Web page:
The timekeeper testified that he had acted as such for defendant and its predecessor for twenty-two years. He admitted that plaintiff might have informed him that he had worked overtime at night, but that he was not authorized to credit any employee with overtime unless it was turned in by the foreman or the general manager, that no such time was turned in for plaintiff, and that, while plaintiff might have complained to him that he had not been paid for an hour or two of overtime without his recalling it at the time of trial, he was positive that if plaintiff had claimed any considerable amount of overtime he would recall it.

Plaintiff was not questioned concerning his knowledge of the existence of the rule, but if he persisted in reporting overtime to the timekeeper the presumption is that he was ignorant of it. The testimony is similarly silent as to whether the general manager or the foreman was called every time plaintiff was called, but plaintiff's wife testified that occasionally the general manager himself would call plaintiff, and in any event it is unlikely that there could have been a major interruption without one of them being apprised of it either at the time it occurred or the next day and, hence, it must be presumed that, if breakdowns occurred, they had knowledge that the defendant worked on such occasions and, in view of the timekeeper's testimony that the general manager or foreman would go over the time sheets daily, that no overtime was turned in for such work. Plaintiff was not recalled in rebuttal, and the testimony of the timekeeper, as to the rule governing the manner of reporting overtime, stands undenied, except perhaps as it may be rebutted by the circumstances. On the other hand the testimony of the plaintiff as to night work was not contradicted by the testimony of those who presumably had actual knowledge -- the general manager, the foremen and those employees who worked with or near plaintiff when he worked nights. Plaintiff, however, made no complaint to the general manager or his foreman concerning nonpayment of this special overtime. He and his wife would justify this conduct on the ground that on August 13, 1940, when they called the general manager's attention to the fact that the reduction in the basic rate from $ 6 to $ 5.25 was in violation of the Fair Labor Standards Act and that plaintiff was 'going after' the overtime due him, he threatened to fire and black-list plaintiff, and they concluded it was futile to make any further demand and that plaintiff's only recourse was to sue.

Defendant was not able to produce its time records but, notwithstanding plaintiff's insinuations, it is not perceived how such records would have been of any assistance to plaintiff since, in view of defendant's defense that, if such overtime was put in, it was not reported to the foreman or general manager in accordance with defendant's practice, the time sheets would not show such overtime. It appears that after all operations ceased the books of the defendant were brought to Juneau and later taken by the president to Seattle and that after his death they could not be found. In view of the fact that, although the suit was filed in 1941, it was not tried until July, 1948, and that in the meantime the general manager also died, it is not surprising that something of this kind occurred. If plaintiff worked nights as claimed, he is of course entitled to compensation regardless of whether either he or his employer kept a record of it. Viewing the evidence in its entirety, I find that the plaintiff has sustained the burden of proof on this issue. George Lawley & Son Corporation v. South, 1 Cir., 140 F.2d 439, 151 A.L.R. 1081; DePasquale v. Williams-Bauer Corporation, 2 Cir., 151 F.2d 578; Bloch v. Bell, 6 Cir., 152 F.2s 962.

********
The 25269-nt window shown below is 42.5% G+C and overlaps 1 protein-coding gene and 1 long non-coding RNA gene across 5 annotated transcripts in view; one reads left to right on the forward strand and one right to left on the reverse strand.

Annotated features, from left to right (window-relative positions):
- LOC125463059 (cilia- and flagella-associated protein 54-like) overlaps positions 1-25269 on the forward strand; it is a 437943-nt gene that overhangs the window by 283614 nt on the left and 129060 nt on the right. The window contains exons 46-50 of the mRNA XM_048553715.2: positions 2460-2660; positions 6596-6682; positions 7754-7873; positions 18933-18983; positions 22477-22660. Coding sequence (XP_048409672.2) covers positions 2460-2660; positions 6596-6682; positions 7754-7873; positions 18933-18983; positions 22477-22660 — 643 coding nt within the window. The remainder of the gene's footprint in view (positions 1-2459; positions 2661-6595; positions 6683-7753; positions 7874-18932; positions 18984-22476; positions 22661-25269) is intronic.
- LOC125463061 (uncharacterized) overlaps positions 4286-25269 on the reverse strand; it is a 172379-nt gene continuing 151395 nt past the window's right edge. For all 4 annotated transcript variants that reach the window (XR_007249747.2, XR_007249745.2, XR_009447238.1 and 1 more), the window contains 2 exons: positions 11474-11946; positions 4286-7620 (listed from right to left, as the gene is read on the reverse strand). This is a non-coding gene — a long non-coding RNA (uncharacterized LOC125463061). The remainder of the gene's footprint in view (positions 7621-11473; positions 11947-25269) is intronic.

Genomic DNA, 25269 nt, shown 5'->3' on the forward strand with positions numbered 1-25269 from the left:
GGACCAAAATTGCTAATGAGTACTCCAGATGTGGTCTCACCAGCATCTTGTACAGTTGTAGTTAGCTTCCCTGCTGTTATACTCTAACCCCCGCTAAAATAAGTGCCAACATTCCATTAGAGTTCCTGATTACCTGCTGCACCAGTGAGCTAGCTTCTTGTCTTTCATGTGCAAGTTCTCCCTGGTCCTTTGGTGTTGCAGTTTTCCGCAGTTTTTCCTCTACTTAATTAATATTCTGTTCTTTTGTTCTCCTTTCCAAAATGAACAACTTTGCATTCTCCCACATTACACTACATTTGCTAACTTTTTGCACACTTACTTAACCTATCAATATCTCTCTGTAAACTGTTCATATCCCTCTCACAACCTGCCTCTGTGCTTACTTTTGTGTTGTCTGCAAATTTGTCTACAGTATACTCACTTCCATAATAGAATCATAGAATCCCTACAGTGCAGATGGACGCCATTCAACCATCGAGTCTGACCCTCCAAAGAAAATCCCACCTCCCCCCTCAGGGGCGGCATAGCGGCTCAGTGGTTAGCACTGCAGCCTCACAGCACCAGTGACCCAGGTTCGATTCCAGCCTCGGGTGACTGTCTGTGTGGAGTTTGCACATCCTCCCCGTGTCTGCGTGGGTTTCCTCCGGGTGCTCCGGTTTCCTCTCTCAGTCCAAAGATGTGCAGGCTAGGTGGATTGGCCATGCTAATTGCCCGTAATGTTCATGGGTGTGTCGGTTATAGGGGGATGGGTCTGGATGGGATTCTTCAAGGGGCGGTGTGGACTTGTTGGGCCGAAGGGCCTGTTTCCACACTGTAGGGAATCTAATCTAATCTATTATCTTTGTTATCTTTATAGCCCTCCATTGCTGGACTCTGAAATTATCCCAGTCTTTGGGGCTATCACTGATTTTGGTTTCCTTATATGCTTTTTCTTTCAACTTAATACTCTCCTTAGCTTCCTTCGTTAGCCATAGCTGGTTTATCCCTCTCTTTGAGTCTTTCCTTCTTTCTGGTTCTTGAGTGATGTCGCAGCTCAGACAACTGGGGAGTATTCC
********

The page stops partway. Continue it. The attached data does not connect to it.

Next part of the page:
The final question is whether liquidated damages should be allowed in view of Section 11 of the Portal-to-Portal Act, 61 Stat. 89, 29 U.S.C.A. 260, providing that:

'In any action commenced prior to or on or after May 14, 1947 to recover unpaid minimum wages, unpaid overtime compensation, or liquidated damages, under the Fair Labor Standards Act of 1938, as amended, if the employer shows to the satisfaction of the court that the act or omission giving rise to such action was in good faith and that he had reasonable grounds for believing that his act or omission was not a violation of the Fair Labor Standards Act of 1938, as amended, the court may, in its sound discretion, award no liquidated damages or award any amount thereof not to exceed the amount specified in section 216(b) of this title.'

Defendant closed its mine in November, 1938. After an internal reorganization it engaged in exploratory work for several months which was fruitless. Operations thereafter were limited to the recovery of gold from the tailings. It is uncontradicted that at least since November, 1938, defendant's operations were unprofitable and that they were permanently discontinued in April, 1941. Much uncertainty and confusion existed as to the scope and applicability of the Act, and it was not until April 23, 1942, that it was held, Holland v. Haile Gold Mines, D.C., 44 F.Supp. 641, that gold mining was within the terms of the Fair Labor Standards Act. In the meantime the company attempted in good faith to comply with the Act. In view of the uncertainty referred to, it is not surprising that in making such changes as were deemed necessary to comply with the Act, the company was influenced by the practices of the industry or the larger operators. Its good faith in this respect must be determined in the light of such practices and the opinions entertained by the industry rather than in the light of subsequent events. I find that the company had reasonable grounds for believing that the Poxon Plan was lawful, and that its omission to pay regular and special overtime to plaintiff was due to its belief in the one instance that no overtime was due and in the other, to the failure of the plaintiff to demand compensation for the special overtime claimed. Accordingly, I find that defendant's omission to pay was in good faith and that, therefore, liquidated damages should not be allowed. $ 350 is allowed for attorney fees.